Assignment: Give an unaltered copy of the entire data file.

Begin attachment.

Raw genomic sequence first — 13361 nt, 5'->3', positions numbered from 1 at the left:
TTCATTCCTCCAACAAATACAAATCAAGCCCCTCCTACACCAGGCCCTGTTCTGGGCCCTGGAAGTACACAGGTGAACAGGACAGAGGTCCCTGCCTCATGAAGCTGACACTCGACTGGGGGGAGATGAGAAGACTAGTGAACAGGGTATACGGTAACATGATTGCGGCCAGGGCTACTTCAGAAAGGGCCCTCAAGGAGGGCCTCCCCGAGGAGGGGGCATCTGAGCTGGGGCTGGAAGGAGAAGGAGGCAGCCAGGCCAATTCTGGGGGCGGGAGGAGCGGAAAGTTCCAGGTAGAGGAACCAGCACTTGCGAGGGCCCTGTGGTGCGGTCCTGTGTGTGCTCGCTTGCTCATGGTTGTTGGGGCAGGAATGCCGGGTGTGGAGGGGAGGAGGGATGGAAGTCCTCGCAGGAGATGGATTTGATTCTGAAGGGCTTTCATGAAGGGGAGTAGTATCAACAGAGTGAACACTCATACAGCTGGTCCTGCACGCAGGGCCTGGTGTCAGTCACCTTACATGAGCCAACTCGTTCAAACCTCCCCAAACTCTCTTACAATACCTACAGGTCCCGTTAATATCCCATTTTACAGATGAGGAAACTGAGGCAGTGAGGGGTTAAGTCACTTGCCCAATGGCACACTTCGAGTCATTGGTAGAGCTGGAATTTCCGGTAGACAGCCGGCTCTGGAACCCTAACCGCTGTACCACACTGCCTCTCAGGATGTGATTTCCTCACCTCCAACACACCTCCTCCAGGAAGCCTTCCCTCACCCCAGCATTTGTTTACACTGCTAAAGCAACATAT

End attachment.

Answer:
Raw genomic sequence first — 13361 nt, 5'->3', positions numbered from 1 at the left:
TTCATTCCTCCAACAAATACAAATCAAGCCCCTCCTACACCAGGCCCTGTTCTGGGCCCTGGAAGTACACAGGTGAACAGGACAGAGGTCCCTGCCTCATGAAGCTGACACTCGACTGGGGGGAGATGAGAAGACTAGTGAACAGGGTATACGGTAACATGATTGCGGCCAGGGCTACTTCAGAAAGGGCCCTCAAGGAGGGCCTCCCCGAGGAGGGGGCATCTGAGCTGGGGCTGGAAGGAGAAGGAGGCAGCCAGGCCAATTCTGGGGGCGGGAGGAGCGGAAAGTTCCAGGTAGAGGAACCAGCACTTGCGAGGGCCCTGTGGTGCGGTCCTGTGTGTGCTCGCTTGCTCATGGTTGTTGGGGCAGGAATGCCGGGTGTGGAGGGGAGGAGGGATGGAAGTCCTCGCAGGAGATGGATTTGATTCTGAAGGGCTTTCATGAAGGGGAGTAGTATCAACAGAGTGAACACTCATACAGCTGGTCCTGCACGCAGGGCCTGGTGTCAGTCACCTTACATGAGCCAACTCGTTCAAACCTCCCCAAACTCTCTTACAATACCTACAGGTCCCGTTAATATCCCATTTTACAGATGAGGAAACTGAGGCAGTGAGGGGTTAAGTCACTTGCCCAATGGCACACTTCGAGTCATTGGTAGAGCTGGAATTTCCGGTAGACAGCCGGCTCTGGAACCCTAACCGCTGTACCACACTGCCTCTCAGGATGTGATTTCCTCACCTCCAACACACCTCCTCCAGGAAGCCTTCCCTCACCCCAGCATTTGTTTACACTGCTAAAGCAACATAT